Immortall Heat, O let thy greater flame
Attract the lesser to it: let those fires,
Which shall consume the world, first make it tame;
And kindle in our hearts such true desires,
As may consume our lusts, and make thee way.
The shall our hearts pant thee; then shall our brain
All her invention on thine Altar lay,
And there in hymnes send back thy fire again:
Our eies shall see thee, which before saw dust;
Dust blown by wit, till that they both were blinde:
Thou shalt recover all thy goods in kinde,
Who wert disseized by usurping lust:
All knees shall bow to thee; all wits shall rise,
And praise him who did make and mend our eies.
The true hymn is born out of the life of simplicity filled with an awareness of God and unified (“made simple”) in that awareness. The prayer in “The Temper I” is that this awareness might be constant; that God will “tune” the speaker’s breast, heightening his perception of the Divine in all things (including his art) and in all places. Only then can he reach his “utmost art”, and “Gladly engrave thy love in steel (“The Temper I”, l.2). In “The Temper II” Herbert again asks that God’s presence might so fill his being that he will enjoy the simplicity, the unity of being and purpose which is the source of his art:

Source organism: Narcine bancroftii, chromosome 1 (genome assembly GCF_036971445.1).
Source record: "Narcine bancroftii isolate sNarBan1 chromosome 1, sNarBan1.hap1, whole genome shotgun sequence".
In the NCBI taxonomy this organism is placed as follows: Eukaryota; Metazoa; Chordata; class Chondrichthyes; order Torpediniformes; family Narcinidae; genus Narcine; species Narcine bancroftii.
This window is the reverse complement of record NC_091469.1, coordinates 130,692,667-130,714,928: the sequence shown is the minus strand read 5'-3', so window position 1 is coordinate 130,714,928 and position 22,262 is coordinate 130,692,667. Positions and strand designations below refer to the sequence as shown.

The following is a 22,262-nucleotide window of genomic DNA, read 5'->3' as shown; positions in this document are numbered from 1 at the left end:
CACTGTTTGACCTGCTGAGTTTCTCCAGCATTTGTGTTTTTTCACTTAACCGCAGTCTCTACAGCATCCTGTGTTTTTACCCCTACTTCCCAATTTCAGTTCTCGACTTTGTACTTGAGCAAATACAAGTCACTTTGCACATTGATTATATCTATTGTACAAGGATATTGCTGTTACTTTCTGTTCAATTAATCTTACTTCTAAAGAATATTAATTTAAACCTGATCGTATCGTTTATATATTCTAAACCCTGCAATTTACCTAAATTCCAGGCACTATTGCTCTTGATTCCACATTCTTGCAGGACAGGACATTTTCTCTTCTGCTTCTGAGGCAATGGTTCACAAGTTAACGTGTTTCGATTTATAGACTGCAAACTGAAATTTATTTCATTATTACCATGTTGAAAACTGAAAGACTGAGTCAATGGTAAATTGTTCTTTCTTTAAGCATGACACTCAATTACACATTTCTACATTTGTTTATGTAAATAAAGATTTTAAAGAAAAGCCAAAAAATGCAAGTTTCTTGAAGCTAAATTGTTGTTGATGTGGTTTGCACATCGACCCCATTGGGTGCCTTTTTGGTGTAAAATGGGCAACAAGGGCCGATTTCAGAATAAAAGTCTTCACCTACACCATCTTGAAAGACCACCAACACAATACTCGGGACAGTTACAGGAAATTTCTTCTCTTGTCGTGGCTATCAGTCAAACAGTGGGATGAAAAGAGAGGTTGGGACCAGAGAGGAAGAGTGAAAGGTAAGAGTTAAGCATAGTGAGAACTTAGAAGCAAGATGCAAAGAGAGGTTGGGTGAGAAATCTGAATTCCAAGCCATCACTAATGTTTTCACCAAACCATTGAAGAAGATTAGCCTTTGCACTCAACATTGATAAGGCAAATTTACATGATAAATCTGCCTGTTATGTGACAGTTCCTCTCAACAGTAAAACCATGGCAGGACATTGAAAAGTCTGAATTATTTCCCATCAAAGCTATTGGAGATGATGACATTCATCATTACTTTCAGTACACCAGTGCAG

O fix thy chair of grace, that all my powers
May also fix their reverence:
For when thou dost depart from hence,
They grow unruly, and sit in thy bowers.
Scatter, or binde them all to bend to thee:
Though elements change, and heaven move,
Let not thy higher Court remove,
But keep a standing Majestie in me.
(“The Temper II”, ll. 9-16)
The spiritual vision of a priest – poet continues to emerge.
Steve Bailey is a deacon at St. Laurence, Coquitlam, a long time admirer of George Herbert, and one of the blog masters at New Westminster Anglican Blog. Your comments and responses to this tribute to the life and art of Anglican poet-priest George Herbert are welcomed.